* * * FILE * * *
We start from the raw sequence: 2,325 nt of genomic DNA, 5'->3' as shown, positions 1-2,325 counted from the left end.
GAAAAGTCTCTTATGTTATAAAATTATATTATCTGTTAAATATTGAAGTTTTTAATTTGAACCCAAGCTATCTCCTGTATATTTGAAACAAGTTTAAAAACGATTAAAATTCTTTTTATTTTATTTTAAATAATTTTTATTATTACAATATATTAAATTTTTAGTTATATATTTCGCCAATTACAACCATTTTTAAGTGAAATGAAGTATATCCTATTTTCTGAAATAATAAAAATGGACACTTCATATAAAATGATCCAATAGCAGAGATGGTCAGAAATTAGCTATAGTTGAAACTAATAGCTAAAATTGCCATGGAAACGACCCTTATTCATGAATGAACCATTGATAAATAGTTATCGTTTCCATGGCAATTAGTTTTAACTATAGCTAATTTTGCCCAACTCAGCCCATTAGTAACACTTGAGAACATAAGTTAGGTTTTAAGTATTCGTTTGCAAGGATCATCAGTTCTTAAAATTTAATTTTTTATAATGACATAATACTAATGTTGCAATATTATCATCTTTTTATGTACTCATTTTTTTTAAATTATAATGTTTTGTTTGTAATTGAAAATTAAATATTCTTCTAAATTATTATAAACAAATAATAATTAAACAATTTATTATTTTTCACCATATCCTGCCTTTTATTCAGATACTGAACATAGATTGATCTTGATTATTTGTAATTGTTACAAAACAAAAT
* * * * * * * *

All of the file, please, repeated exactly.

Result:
We start from the raw sequence: 2,325 nt of genomic DNA, 5'->3' as shown, positions 1-2,325 counted from the left end.
GAAAAGTCTCTTATGTTATAAAATTATATTATCTGTTAAATATTGAAGTTTTTAATTTGAACCCAAGCTATCTCCTGTATATTTGAAACAAGTTTAAAAACGATTAAAATTCTTTTTATTTTATTTTAAATAATTTTTATTATTACAATATATTAAATTTTTAGTTATATATTTCGCCAATTACAACCATTTTTAAGTGAAATGAAGTATATCCTATTTTCTGAAATAATAAAAATGGACACTTCATATAAAATGATCCAATAGCAGAGATGGTCAGAAATTAGCTATAGTTGAAACTAATAGCTAAAATTGCCATGGAAACGACCCTTATTCATGAATGAACCATTGATAAATAGTTATCGTTTCCATGGCAATTAGTTTTAACTATAGCTAATTTTGCCCAACTCAGCCCATTAGTAACACTTGAGAACATAAGTTAGGTTTTAAGTATTCGTTTGCAAGGATCATCAGTTCTTAAAATTTAATTTTTTATAATGACATAATACTAATGTTGCAATATTATCATCTTTTTATGTACTCATTTTTTTTAAATTATAATGTTTTGTTTGTAATTGAAAATTAAATATTCTTCTAAATTATTATAAACAAATAATAATTAAACAATTTATTATTTTTCACCATATCCTGCCTTTTATTCAGATACTGAACATAGATTGATCTTGATTATTTGTAATTGTTACAAAACAAAAT